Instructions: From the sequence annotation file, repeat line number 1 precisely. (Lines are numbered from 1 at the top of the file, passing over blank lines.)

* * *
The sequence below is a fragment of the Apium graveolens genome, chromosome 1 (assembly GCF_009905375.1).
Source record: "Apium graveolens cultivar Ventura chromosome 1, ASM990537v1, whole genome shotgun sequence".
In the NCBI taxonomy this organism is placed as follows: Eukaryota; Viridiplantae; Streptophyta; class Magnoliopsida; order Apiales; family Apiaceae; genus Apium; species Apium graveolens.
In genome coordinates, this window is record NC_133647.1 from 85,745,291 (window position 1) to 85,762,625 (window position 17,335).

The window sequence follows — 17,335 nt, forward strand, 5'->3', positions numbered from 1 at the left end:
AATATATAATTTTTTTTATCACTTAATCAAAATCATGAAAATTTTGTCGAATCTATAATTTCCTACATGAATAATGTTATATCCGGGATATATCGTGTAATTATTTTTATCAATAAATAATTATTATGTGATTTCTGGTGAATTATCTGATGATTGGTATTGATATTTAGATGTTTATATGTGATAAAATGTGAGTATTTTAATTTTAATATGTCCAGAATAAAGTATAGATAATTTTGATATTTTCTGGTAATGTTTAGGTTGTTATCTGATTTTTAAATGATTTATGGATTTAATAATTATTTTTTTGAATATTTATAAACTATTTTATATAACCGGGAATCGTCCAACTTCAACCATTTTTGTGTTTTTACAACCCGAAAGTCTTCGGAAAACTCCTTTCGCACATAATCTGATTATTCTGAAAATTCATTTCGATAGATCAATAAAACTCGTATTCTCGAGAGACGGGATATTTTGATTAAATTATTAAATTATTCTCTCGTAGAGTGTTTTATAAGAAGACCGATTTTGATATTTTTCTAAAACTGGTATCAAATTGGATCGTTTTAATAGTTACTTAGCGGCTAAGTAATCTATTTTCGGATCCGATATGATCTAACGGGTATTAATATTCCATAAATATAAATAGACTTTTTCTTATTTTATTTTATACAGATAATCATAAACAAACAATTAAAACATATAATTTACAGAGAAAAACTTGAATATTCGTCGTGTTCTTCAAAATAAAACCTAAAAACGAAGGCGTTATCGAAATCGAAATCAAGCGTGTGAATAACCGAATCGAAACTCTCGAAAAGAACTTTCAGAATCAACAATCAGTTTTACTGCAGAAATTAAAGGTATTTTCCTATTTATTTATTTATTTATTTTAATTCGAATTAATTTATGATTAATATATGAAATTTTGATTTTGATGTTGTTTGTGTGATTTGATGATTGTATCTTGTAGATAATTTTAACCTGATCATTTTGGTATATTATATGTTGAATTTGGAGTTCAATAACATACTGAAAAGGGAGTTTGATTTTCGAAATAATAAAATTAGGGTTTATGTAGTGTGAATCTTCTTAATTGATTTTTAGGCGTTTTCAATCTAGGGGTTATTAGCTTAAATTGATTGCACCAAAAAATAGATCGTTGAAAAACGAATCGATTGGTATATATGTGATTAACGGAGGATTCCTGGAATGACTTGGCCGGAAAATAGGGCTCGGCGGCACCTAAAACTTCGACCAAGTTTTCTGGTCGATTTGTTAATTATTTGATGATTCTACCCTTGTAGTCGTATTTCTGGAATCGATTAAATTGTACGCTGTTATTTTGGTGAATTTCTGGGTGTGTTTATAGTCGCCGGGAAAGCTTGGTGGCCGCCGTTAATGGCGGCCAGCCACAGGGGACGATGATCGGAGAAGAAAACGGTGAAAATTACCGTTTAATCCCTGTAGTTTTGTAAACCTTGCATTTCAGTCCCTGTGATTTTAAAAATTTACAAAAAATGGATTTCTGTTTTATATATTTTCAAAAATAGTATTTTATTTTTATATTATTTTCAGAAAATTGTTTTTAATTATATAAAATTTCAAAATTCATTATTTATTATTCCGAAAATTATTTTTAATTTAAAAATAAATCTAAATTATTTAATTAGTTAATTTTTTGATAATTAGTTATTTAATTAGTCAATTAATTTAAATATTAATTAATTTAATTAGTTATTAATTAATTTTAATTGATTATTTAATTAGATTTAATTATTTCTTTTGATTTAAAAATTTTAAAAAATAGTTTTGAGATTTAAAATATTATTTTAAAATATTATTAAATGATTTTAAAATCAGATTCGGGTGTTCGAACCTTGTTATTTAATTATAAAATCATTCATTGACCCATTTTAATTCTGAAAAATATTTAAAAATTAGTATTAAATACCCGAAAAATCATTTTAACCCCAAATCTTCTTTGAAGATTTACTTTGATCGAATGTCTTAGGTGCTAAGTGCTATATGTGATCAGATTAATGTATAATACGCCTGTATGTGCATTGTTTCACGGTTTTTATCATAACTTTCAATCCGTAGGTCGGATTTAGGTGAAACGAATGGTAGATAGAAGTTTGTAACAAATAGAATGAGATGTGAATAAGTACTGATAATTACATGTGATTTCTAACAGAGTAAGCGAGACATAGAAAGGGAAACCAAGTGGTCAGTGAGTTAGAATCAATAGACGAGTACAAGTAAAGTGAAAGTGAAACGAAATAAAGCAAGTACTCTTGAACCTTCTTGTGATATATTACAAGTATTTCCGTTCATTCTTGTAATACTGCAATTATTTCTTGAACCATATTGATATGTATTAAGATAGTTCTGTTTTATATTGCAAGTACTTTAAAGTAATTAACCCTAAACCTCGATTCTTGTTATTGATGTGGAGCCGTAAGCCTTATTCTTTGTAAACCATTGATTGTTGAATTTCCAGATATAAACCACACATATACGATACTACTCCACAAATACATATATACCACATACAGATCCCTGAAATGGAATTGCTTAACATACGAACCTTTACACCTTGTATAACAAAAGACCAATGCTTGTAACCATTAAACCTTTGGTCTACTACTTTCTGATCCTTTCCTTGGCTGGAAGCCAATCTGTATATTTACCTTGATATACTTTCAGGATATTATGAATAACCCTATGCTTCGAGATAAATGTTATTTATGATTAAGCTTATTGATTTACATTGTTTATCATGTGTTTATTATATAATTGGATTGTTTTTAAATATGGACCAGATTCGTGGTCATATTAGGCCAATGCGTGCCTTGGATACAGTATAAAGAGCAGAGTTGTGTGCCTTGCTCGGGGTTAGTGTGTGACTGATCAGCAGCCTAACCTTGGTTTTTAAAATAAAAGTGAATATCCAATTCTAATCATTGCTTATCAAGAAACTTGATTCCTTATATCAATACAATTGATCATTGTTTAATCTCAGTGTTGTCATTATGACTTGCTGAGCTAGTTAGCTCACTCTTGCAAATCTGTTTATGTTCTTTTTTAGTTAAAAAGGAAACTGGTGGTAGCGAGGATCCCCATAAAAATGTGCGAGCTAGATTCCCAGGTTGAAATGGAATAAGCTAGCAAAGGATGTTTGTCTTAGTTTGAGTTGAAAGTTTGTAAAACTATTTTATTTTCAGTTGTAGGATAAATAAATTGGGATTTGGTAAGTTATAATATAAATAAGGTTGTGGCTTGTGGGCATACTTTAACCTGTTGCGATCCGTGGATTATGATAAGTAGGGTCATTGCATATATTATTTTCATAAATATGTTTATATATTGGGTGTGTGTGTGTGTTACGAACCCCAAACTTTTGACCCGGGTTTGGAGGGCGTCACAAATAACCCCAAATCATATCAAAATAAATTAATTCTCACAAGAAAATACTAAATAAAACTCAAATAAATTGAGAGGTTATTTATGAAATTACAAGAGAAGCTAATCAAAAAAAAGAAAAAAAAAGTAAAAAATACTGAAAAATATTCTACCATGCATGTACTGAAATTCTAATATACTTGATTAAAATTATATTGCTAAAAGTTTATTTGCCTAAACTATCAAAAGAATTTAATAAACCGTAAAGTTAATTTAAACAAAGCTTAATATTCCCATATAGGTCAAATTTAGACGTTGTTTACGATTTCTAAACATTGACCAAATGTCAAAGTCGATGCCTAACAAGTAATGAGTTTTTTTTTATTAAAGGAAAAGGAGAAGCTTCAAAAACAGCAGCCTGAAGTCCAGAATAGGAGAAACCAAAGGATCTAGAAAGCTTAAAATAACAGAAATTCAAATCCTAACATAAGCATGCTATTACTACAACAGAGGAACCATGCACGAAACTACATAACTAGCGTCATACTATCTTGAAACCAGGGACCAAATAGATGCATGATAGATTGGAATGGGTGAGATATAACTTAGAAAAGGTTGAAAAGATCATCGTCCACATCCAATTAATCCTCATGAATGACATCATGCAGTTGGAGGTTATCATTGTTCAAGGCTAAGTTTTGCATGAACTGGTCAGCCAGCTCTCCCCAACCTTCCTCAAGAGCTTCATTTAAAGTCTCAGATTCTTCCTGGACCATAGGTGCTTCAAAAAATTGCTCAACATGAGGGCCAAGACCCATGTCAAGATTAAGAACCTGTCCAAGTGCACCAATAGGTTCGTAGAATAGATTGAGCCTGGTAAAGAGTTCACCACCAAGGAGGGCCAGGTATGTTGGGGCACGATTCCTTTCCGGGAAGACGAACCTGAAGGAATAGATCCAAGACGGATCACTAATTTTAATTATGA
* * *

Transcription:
The sequence below is a fragment of the Apium graveolens genome, chromosome 1 (assembly GCF_009905375.1).